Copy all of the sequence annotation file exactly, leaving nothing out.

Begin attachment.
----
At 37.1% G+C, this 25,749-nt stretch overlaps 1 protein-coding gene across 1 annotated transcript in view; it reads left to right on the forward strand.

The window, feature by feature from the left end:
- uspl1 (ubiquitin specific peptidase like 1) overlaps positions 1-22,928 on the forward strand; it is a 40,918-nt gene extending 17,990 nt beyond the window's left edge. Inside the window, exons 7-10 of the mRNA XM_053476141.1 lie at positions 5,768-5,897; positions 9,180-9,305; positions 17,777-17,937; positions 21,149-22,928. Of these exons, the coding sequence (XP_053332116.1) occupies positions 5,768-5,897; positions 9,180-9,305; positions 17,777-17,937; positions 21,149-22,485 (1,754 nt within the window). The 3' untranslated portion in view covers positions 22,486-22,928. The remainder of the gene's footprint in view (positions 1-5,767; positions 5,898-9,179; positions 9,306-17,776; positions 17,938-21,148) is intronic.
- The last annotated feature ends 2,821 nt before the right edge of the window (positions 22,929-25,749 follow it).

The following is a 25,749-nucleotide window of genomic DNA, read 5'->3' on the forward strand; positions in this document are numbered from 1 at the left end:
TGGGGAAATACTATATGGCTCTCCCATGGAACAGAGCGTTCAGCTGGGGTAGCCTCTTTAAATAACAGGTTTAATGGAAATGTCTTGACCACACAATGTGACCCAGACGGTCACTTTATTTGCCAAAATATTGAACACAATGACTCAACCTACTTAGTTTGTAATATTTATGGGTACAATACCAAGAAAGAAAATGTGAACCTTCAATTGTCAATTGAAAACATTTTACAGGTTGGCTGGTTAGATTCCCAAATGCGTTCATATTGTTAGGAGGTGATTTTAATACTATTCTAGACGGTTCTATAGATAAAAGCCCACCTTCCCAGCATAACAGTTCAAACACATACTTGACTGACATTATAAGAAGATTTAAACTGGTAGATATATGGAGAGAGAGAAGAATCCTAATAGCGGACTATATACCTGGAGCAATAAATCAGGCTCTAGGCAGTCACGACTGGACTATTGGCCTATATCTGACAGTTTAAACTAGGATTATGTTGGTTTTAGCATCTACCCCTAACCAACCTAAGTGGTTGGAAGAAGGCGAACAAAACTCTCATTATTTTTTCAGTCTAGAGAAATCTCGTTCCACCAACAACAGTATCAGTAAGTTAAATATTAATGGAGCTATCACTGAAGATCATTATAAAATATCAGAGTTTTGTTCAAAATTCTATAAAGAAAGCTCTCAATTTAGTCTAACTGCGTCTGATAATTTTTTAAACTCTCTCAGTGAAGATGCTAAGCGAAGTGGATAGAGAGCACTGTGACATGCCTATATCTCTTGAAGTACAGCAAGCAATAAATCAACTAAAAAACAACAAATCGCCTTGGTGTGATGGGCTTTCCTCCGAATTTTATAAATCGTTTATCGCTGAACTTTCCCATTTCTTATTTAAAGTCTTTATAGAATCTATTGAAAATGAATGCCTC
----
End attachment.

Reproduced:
At 37.1% G+C, this 25,749-nt stretch overlaps 1 protein-coding gene across 1 annotated transcript in view; it reads left to right on the forward strand.

The window, feature by feature from the left end:
- uspl1 (ubiquitin specific peptidase like 1) overlaps positions 1-22,928 on the forward strand; it is a 40,918-nt gene extending 17,990 nt beyond the window's left edge. Inside the window, exons 7-10 of the mRNA XM_053476141.1 lie at positions 5,768-5,897; positions 9,180-9,305; positions 17,777-17,937; positions 21,149-22,928. Of these exons, the coding sequence (XP_053332116.1) occupies positions 5,768-5,897; positions 9,180-9,305; positions 17,777-17,937; positions 21,149-22,485 (1,754 nt within the window). The 3' untranslated portion in view covers positions 22,486-22,928. The remainder of the gene's footprint in view (positions 1-5,767; positions 5,898-9,179; positions 9,306-17,776; positions 17,938-21,148) is intronic.
- The last annotated feature ends 2,821 nt before the right edge of the window (positions 22,929-25,749 follow it).

The following is a 25,749-nucleotide window of genomic DNA, read 5'->3' on the forward strand; positions in this document are numbered from 1 at the left end:
TGGGGAAATACTATATGGCTCTCCCATGGAACAGAGCGTTCAGCTGGGGTAGCCTCTTTAAATAACAGGTTTAATGGAAATGTCTTGACCACACAATGTGACCCAGACGGTCACTTTATTTGCCAAAATATTGAACACAATGACTCAACCTACTTAGTTTGTAATATTTATGGGTACAATACCAAGAAAGAAAATGTGAACCTTCAATTGTCAATTGAAAACATTTTACAGGTTGGCTGGTTAGATTCCCAAATGCGTTCATATTGTTAGGAGGTGATTTTAATACTATTCTAGACGGTTCTATAGATAAAAGCCCACCTTCCCAGCATAACAGTTCAAACACATACTTGACTGACATTATAAGAAGATTTAAACTGGTAGATATATGGAGAGAGAGAAGAATCCTAATAGCGGACTATATACCTGGAGCAATAAATCAGGCTCTAGGCAGTCACGACTGGACTATTGGCCTATATCTGACAGTTTAAACTAGGATTATGTTGGTTTTAGCATCTACCCCTAACCAACCTAAGTGGTTGGAAGAAGGCGAACAAAACTCTCATTATTTTTTCAGTCTAGAGAAATCTCGTTCCACCAACAACAGTATCAGTAAGTTAAATATTAATGGAGCTATCACTGAAGATCATTATAAAATATCAGAGTTTTGTTCAAAATTCTATAAAGAAAGCTCTCAATTTAGTCTAACTGCGTCTGATAATTTTTTAAACTCTCTCAGTGAAGATGCTAAGCGAAGTGGATAGAGAGCACTGTGACATGCCTATATCTCTTGAAGTACAGCAAGCAATAAATCAACTAAAAAACAACAAATCGCCTTGGTGTGATGGGCTTTCCTCCGAATTTTATAAATCGTTTATCGCTGAACTTTCCCATTTCTTATTTAAAGTCTTTATAGAATCTATTGAAAATGAATGCCTC